One of the inherent risks of social media, blogs, and the quest for thought-leadership is a me-centric view of the world. This also evident in all the talk about “personal branding”. There’s a very real tension between personal branding and company branding — more specifically who owns content produced by “thought leaders” while on the payroll of a company – but that’s the topic of a future post.
During my tenure at Mzinga, our CEO, Barry Libert, co-authored a book called “We Are Smarter than Me”. As the name suggests, it’s all about the benefits crowdsourcing and group collaboration. Indeed, getting people to openly share knowledge and advice in a company has been proven to be the best way to foster innovation.
Over time my ear has become tuned to language that represents “me” thinking versus “we” thinking. Someone who says “we” immediately acknowledges that the business is about team work and that s/he won’t be able to deliver on promises without the help of many people. People who say “I” a lot may be self-confident and go-getters, but they’re eventually going to piss off the other people involved in the project or be engaged in their next pursuit when something goes wrong.
I’ve quoted Daniel Pink in several of my posts. Here again he provides some interesting information about me-thinking in what he calls “attunement” and perspective-taking. He describes an exercise where you use your dominant hand to draw a capital E on your forehead. How you choose to draw the E – whether the direction makes it readable by you or the person in front of you – reflects the perspective you tend to take. Here’s the illustration from the management and social psychology wiki:
It’s logical to think that perspective-taking is the same as empathy, but it’s not. Empathy is a valuable quality and skill. It means that you can understand how someone else is feeling. Perspective-taking means that you can envision the actions that need to be taken to address their specific problems. Here’s an illustration: imagine a co-worker having a fender-bender on the highway. It’s likely you can empathize with how she’d feel being stranded on the road watching her car get towed away. It would be a huge hassle and ruin her day. You can feel her frustration. But by taking her perspective, or more colloquially, putting yourself in her shoes, you’ll extend your thinking to all of the follow-on actions she needs to take: notifying the insurance company, arranging a ride home, getting a rental car or other form of transportation, arranging a time to meet the assessor, paying for the repairs, picking up her car from the shop, and finally returning to the normal routine. By taking her perspective you’re in a better position to understand what’s required to work through these tasks. The implication for sales people is obvious: if you can help with the actions required to solve problems you can become a valuable business partner.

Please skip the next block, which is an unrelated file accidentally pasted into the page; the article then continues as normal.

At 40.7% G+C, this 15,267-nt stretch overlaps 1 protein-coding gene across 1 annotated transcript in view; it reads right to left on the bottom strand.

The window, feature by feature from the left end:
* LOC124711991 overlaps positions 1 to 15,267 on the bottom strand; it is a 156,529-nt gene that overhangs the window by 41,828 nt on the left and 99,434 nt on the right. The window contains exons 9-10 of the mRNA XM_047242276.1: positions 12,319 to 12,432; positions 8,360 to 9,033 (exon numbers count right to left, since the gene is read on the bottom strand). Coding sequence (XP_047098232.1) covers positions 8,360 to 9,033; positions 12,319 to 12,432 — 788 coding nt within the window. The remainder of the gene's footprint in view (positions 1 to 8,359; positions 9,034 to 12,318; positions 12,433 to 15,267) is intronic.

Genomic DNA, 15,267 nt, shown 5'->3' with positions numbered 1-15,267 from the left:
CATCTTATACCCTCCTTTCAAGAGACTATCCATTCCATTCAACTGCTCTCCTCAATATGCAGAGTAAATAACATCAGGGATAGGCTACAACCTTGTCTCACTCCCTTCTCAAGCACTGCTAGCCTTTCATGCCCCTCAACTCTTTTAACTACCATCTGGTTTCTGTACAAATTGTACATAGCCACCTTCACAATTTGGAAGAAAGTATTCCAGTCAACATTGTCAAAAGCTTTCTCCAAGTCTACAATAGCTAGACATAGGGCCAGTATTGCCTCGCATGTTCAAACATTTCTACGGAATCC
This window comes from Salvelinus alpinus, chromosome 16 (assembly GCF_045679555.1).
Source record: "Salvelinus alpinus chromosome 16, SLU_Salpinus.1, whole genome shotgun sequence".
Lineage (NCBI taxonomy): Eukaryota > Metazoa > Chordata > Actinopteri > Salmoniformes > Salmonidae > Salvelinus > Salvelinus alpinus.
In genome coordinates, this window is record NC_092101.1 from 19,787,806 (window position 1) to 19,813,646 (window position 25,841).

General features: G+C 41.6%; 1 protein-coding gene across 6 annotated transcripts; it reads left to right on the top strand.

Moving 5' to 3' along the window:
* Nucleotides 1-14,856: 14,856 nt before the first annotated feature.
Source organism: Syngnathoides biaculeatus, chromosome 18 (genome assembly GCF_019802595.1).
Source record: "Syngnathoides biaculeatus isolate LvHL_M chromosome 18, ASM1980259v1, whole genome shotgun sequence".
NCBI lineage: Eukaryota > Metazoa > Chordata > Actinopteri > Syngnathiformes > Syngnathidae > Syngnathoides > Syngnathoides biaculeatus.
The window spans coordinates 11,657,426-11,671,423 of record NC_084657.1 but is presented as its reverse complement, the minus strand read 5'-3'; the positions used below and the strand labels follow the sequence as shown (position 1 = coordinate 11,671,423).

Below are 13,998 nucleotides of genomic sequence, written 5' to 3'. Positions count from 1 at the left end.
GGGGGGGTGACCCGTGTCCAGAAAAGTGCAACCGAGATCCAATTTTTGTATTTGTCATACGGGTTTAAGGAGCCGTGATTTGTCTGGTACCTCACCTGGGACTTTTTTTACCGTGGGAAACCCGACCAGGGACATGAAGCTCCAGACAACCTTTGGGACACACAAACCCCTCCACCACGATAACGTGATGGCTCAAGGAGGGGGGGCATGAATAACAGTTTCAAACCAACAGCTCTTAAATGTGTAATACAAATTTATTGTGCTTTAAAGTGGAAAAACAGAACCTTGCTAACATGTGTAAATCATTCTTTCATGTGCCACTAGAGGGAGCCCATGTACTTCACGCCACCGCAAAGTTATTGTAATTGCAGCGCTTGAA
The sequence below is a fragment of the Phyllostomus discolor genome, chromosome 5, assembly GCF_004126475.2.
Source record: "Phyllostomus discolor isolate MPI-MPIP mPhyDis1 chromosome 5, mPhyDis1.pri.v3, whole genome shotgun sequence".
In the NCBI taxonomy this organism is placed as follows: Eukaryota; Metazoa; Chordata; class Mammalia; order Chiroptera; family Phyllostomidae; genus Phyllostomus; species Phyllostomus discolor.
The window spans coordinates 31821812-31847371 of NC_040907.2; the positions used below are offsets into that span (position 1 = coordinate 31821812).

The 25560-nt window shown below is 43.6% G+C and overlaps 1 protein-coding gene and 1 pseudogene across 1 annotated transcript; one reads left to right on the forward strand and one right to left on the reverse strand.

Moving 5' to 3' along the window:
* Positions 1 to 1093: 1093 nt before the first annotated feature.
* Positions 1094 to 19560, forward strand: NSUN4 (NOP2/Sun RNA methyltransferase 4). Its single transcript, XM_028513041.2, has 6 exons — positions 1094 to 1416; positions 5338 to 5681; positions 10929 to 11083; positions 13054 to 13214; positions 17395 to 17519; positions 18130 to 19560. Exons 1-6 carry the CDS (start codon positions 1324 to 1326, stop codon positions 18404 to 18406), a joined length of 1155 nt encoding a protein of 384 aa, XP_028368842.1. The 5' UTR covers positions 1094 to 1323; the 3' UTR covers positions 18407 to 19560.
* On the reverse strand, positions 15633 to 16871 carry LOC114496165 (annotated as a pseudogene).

Here are the things to keep in mind about we-thinking and perspective-taking:
Salespeople: remove the word “I” from your presentations. Unless you’re expressing a personal opinion, a business partner will feel better knowing follow-through will come from multiple people rather than just you. Use perspective-taking to really think through your prospect’s and customers’ challenges. You can help develop a shared vision for solving these problems and describe exactly how your product or service helps achieve these goals.
Managers: find team players who are happy to defer credit to the team members and openly acknowledge the contributions everyone makes to the successes — and failures. Share ownership. The quintessential “A Player” may carry themselves with confidence and use “I” quite often (in fact, people in power are more likely to draw the E from their perspective) but this is a red flag for strong ongoing relationships and teamwork.
Buyers: find companies who highlight good people throughout their organization. The most credible people will avoid the word “I” except in the context of personally making sure that there’s follow-through. People are employees after all. They will come and go. You want to be sure that you’re dealing with a company that has a culture of teamwork that will be a dependable business partner for many years to come.